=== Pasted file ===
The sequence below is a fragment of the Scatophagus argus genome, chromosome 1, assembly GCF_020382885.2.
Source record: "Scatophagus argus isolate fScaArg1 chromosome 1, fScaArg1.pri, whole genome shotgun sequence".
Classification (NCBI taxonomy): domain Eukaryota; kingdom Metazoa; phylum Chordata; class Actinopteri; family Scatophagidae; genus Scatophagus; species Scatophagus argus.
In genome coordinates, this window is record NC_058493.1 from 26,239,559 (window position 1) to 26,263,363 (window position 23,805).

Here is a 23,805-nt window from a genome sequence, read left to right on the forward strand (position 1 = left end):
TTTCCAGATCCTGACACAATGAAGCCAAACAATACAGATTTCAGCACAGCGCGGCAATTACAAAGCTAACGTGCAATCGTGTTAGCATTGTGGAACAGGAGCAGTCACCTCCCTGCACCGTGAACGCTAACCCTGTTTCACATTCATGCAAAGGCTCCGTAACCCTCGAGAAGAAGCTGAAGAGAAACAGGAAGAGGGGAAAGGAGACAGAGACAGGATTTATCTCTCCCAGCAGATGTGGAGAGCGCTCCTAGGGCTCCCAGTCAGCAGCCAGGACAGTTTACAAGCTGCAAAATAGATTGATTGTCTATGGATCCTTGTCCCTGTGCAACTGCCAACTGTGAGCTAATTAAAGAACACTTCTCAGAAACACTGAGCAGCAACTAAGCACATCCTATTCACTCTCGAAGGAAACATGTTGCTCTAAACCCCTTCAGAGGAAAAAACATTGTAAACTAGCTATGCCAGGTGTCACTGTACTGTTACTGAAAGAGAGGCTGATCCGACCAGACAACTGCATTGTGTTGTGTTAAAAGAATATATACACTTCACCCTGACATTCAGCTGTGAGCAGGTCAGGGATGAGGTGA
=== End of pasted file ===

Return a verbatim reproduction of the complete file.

The sequence below is a fragment of the Scatophagus argus genome, chromosome 1, assembly GCF_020382885.2.
Source record: "Scatophagus argus isolate fScaArg1 chromosome 1, fScaArg1.pri, whole genome shotgun sequence".
Classification (NCBI taxonomy): domain Eukaryota; kingdom Metazoa; phylum Chordata; class Actinopteri; family Scatophagidae; genus Scatophagus; species Scatophagus argus.
In genome coordinates, this window is record NC_058493.1 from 26,239,559 (window position 1) to 26,263,363 (window position 23,805).

Here is a 23,805-nt window from a genome sequence, read left to right on the forward strand (position 1 = left end):
TTTCCAGATCCTGACACAATGAAGCCAAACAATACAGATTTCAGCACAGCGCGGCAATTACAAAGCTAACGTGCAATCGTGTTAGCATTGTGGAACAGGAGCAGTCACCTCCCTGCACCGTGAACGCTAACCCTGTTTCACATTCATGCAAAGGCTCCGTAACCCTCGAGAAGAAGCTGAAGAGAAACAGGAAGAGGGGAAAGGAGACAGAGACAGGATTTATCTCTCCCAGCAGATGTGGAGAGCGCTCCTAGGGCTCCCAGTCAGCAGCCAGGACAGTTTACAAGCTGCAAAATAGATTGATTGTCTATGGATCCTTGTCCCTGTGCAACTGCCAACTGTGAGCTAATTAAAGAACACTTCTCAGAAACACTGAGCAGCAACTAAGCACATCCTATTCACTCTCGAAGGAAACATGTTGCTCTAAACCCCTTCAGAGGAAAAAACATTGTAAACTAGCTATGCCAGGTGTCACTGTACTGTTACTGAAAGAGAGGCTGATCCGACCAGACAACTGCATTGTGTTGTGTTAAAAGAATATATACACTTCACCCTGACATTCAGCTGTGAGCAGGTCAGGGATGAGGTGA